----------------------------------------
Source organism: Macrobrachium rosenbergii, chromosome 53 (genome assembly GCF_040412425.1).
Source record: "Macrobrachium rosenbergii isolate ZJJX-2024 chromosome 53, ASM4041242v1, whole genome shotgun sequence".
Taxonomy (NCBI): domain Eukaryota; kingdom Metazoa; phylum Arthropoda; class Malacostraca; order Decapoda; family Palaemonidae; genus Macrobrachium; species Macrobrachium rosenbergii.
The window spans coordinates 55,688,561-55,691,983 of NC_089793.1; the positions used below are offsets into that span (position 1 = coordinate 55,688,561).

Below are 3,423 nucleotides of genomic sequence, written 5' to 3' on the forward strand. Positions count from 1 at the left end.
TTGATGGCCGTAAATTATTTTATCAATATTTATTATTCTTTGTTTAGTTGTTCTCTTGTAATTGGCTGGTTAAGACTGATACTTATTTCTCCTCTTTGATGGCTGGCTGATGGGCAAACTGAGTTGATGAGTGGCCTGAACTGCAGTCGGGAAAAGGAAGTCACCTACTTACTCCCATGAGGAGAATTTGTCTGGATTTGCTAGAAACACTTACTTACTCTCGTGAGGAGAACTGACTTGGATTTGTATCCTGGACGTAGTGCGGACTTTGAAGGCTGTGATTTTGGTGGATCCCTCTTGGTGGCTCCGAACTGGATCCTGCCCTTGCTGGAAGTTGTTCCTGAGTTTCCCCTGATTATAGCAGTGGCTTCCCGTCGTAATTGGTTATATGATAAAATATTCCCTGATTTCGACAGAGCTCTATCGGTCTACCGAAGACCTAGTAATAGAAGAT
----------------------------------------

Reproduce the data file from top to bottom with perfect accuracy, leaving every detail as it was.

Source organism: Macrobrachium rosenbergii, chromosome 53 (genome assembly GCF_040412425.1).
Source record: "Macrobrachium rosenbergii isolate ZJJX-2024 chromosome 53, ASM4041242v1, whole genome shotgun sequence".
Taxonomy (NCBI): domain Eukaryota; kingdom Metazoa; phylum Arthropoda; class Malacostraca; order Decapoda; family Palaemonidae; genus Macrobrachium; species Macrobrachium rosenbergii.
The window spans coordinates 55,688,561-55,691,983 of NC_089793.1; the positions used below are offsets into that span (position 1 = coordinate 55,688,561).

Below are 3,423 nucleotides of genomic sequence, written 5' to 3' on the forward strand. Positions count from 1 at the left end.
TTGATGGCCGTAAATTATTTTATCAATATTTATTATTCTTTGTTTAGTTGTTCTCTTGTAATTGGCTGGTTAAGACTGATACTTATTTCTCCTCTTTGATGGCTGGCTGATGGGCAAACTGAGTTGATGAGTGGCCTGAACTGCAGTCGGGAAAAGGAAGTCACCTACTTACTCCCATGAGGAGAATTTGTCTGGATTTGCTAGAAACACTTACTTACTCTCGTGAGGAGAACTGACTTGGATTTGTATCCTGGACGTAGTGCGGACTTTGAAGGCTGTGATTTTGGTGGATCCCTCTTGGTGGCTCCGAACTGGATCCTGCCCTTGCTGGAAGTTGTTCCTGAGTTTCCCCTGATTATAGCAGTGGCTTCCCGTCGTAATTGGTTATATGATAAAATATTCCCTGATTTCGACAGAGCTCTATCGGTCTACCGAAGACCTAGTAATAGAAGAT